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Pontiac — An Oakland County commissioner said Monday she regrets text messages she sent out last week urging colleagues to delete emails regarding a controversial process to name a replacement for recently deceased Oakland County Executive L. Brooks Patterson.

Commissioner Shelley Taub said she had been advised by an unnamed county office that a Freedom of Information request had come in regarding commissioners' emails. She said she sent out texts to nine colleagues on the board’s Republican caucus to “delete, delete, delete” their emails.

“Yes, I sent that out, and I know better,” said Taub, R-Bloomfield Hills. “Except for a few years in Lansing, I have been a commissioner since 1993. I have two kids who are attorneys. I know the law.

“But what has been out there in the media doesn’t really show my intent,” Taub continued. “I was trying to avoid any more public nastiness out there — horrible nasty stuff being written about Brooks and others — over this (process).

“Now I wish it would all go away, but I also wish I had used different words,” she said.

“It’s probably the dumbest thing I’ve ever done.”

The controversy over Patterson’s replacement continues with the county board accepting applications through Tuesday to be considered for the job. Public interviews of applicants are scheduled for Wednesday before a bipartisan committee of Marcia Gershenson, D-Bloomfield Hills; Gwen Markham, D-Novi; and Thomas F. Middleton, R-Clarkston.

Under provisions of the statute, the board may consider appointing an individual to the position of Oakland County executive within 30 days of the creation of the vacancy. Patterson, 80, died Aug. 3.

His chief deputy county executive, Gerald Poisson, is serving as interim county executive until the board names a replacement or determines a special election is needed to fill the post for the remainder of Patterson’s term, which expires at the end of December 2020.

Among those who have shown interest in the job: former Commissioner David Woodward, D-Royal Oak, who resigned last week, presumably to be eligible for the position at a meeting that was planned for Aug 8.

That meeting, and two subsequent ones, have been canceled as several attorneys advised the board that it had skipped important steps, including accepting applications for the post. Woodward had not filed an application as of Monday afternoon.

Woodward’s sudden exit from the board ended a brief 11-10 Democratic majority, the first in decades. Woodward, who has not been replaced, could not be reached for comment Monday.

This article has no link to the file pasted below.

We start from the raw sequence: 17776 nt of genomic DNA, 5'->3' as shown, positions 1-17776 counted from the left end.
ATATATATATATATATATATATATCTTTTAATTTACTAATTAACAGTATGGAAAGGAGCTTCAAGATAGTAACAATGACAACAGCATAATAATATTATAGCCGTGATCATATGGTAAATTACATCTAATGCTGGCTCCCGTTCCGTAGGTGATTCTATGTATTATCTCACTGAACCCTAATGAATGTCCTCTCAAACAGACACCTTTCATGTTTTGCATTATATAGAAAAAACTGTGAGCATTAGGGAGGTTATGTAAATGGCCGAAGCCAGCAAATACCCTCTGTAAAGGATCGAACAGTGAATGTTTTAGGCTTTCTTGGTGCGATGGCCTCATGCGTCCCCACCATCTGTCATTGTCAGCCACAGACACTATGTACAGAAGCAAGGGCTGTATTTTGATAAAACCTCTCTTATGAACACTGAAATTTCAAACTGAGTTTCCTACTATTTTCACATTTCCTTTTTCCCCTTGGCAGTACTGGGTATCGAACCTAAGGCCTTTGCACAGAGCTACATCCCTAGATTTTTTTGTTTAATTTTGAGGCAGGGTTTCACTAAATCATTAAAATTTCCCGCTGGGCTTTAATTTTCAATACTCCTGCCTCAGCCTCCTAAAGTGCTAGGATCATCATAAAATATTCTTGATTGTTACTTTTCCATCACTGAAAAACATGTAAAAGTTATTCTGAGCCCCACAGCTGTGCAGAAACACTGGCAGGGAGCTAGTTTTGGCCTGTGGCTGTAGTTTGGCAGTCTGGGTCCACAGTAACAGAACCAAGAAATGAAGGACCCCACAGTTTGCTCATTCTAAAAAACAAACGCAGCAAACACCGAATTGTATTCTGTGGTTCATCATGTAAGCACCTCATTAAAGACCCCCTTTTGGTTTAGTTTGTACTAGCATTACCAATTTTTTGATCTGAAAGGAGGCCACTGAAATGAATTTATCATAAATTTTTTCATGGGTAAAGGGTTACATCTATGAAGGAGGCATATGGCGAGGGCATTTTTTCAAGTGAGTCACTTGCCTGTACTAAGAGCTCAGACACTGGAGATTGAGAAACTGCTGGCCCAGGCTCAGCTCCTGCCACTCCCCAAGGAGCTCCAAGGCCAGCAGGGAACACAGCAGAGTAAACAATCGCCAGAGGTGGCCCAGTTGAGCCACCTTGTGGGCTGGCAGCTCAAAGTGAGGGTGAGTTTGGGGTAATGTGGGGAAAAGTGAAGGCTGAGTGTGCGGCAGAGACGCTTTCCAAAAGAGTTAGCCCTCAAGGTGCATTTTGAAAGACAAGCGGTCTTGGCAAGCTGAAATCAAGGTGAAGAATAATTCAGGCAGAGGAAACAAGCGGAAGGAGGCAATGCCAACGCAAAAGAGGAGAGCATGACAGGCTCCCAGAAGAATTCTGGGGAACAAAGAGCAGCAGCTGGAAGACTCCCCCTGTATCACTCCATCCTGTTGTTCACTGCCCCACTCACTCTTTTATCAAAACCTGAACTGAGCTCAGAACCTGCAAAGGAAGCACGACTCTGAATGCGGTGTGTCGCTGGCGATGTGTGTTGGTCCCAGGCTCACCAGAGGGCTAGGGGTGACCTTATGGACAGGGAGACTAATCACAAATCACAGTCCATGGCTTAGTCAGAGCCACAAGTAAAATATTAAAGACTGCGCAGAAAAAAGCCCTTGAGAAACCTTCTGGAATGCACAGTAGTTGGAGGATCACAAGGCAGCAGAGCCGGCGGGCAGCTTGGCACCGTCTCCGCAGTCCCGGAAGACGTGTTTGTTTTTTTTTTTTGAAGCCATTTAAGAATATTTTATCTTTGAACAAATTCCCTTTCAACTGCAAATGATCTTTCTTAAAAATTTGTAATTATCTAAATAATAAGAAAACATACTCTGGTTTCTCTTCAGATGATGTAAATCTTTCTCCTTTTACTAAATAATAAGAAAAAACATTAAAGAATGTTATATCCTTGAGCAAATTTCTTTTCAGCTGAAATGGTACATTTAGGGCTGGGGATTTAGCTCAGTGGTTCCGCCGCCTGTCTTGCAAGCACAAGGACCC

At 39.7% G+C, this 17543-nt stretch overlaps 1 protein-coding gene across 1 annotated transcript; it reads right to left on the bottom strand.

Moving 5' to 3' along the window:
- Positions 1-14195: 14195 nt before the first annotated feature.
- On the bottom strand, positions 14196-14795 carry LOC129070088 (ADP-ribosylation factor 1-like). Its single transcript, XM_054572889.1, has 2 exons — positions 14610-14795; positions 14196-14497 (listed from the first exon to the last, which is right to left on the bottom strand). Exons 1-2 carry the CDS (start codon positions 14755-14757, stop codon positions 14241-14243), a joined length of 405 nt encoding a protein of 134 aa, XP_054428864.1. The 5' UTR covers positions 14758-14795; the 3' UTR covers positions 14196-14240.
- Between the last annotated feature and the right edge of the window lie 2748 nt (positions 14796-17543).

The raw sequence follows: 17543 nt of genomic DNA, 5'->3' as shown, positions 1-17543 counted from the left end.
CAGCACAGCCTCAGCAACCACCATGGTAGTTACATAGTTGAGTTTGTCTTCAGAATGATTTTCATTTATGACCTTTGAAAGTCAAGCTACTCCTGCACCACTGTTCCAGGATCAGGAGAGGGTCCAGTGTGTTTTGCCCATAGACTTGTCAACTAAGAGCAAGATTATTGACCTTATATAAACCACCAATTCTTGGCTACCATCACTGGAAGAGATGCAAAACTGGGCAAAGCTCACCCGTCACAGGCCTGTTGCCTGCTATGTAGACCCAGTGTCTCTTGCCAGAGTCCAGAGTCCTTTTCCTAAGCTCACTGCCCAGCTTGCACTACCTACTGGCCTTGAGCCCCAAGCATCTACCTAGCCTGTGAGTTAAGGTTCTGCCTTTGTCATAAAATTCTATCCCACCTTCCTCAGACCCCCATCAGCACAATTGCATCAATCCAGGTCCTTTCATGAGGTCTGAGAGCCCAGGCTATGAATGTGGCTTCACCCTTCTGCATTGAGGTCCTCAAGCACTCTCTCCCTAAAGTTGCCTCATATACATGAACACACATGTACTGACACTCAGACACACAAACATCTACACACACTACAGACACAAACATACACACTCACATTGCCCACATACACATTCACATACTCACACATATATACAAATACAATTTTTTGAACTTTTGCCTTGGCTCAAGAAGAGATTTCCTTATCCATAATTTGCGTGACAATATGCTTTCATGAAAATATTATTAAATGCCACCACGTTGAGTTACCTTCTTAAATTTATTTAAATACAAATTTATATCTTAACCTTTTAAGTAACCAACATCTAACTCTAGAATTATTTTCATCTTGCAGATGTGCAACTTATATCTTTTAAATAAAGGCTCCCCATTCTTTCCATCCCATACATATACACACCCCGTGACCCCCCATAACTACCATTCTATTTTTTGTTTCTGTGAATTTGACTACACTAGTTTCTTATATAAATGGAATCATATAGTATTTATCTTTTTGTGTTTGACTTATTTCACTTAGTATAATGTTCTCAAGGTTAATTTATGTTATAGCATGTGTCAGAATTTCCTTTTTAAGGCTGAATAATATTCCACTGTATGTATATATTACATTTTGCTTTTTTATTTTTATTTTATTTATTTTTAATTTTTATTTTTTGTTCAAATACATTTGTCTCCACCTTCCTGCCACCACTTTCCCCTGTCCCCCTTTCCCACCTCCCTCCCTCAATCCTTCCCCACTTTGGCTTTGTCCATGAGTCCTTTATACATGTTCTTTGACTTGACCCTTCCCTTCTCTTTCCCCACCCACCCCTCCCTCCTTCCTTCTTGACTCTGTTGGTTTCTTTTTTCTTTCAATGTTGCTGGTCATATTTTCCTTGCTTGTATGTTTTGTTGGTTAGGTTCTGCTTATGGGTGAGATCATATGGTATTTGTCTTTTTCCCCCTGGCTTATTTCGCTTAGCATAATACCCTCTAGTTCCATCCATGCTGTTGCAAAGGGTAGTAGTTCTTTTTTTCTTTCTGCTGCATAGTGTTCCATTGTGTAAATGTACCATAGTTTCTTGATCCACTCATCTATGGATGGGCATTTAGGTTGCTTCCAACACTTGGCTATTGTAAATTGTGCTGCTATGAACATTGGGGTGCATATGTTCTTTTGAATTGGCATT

Another top Democratic contender, county Treasurer Andy Meisner, said Monday he would not seek appointment by the commissioners.

“I don’t plan to file an application and I think events of the last few days have cast considerable questions about the legitimacy of the process and the mad rush for an appointment,” he said. “I would like the decision to be made by the voters."

“There has been too much talk about backroom deals and now, with Taub’s statement about hiding emails, it makes you wonder what they are hiding,” Meisner said.

Following applicant interviews, the board may consider taking action on an appointment at 9:30 a.m. Friday in the Commissioners Auditorium.

Taub said her actions have been misunderstood, even by one of her fellow Republican commissioners who responded to her he had no intention of breaking the law.

“I never encouraged anyone to break any law,” she said.

No criminal complaints have been filed locally or with the state Attorney General's office.

But Progress Michigan, a Lansing-based citizens watchdog group, said Taub should resign after admitting “trying to hide public documents …”

“Normally, it’s takes a long time for bad actors to admit they’ve done wrong, but Commissioner Taub cut right to the chase—and she should act with the same expediency in stepping down from office,” said Progress Michigan executive director Lonnie Scott.

Six county commissioners list private email accounts on the county’s website despite having been warned by officials it is not a good policy because some are vulnerable to computer hackers. Taub doesn’t share the concern.

“It’s not like we are in Washington and dealing with anything top secret,” she told The News.

Andrew "Rocky" Raczkowski, chair of the county GOP, wrote to the Republican county commissioners Saturday urging them to resist rushing to appoint a new county executive.

“We should honor Brooks' memory, by living up to our Party's values, standing firm as a Caucus, and abstaining from this unseemly vote,” he wrote.

He alleged “behind-the-scene negotiations with the Board’s Democratic and Republican members to skirt the intent of the law, allowing a seated Member of the Commission, to step down and then be appointed likely violates the open meetings act."

Raczkowski also stated there are concerns about the expense of holding a special election rather than waiting until a primary or general election in 2020.

The board had posted applications from only five candidates Monday. Among them, Kevin Howley, a former Democratic nominee for county executive. Howley, of Huntington Woods, holds degrees from Kalamazoo College and an MBA from Harvard Business School.

Also expressing interest and who could be interviewed this week are: Kurt Kimmerly, a West Bloomfield Libertarian and Ford engineer with a degree in mechanical engineering from Kettering University; Shannon Kryla, a Pontiac Northern High graduate who said she “listens, tests and solves hearing issues”; Mark Stowers, a Royal Oak resident with a broadcast journalism degree who operates a creative consultant/copywriting business; and Steven White, Jr., a Milford High graduate employed in health care services.

mmartindale@detroitnews.com

(248) 338-0319

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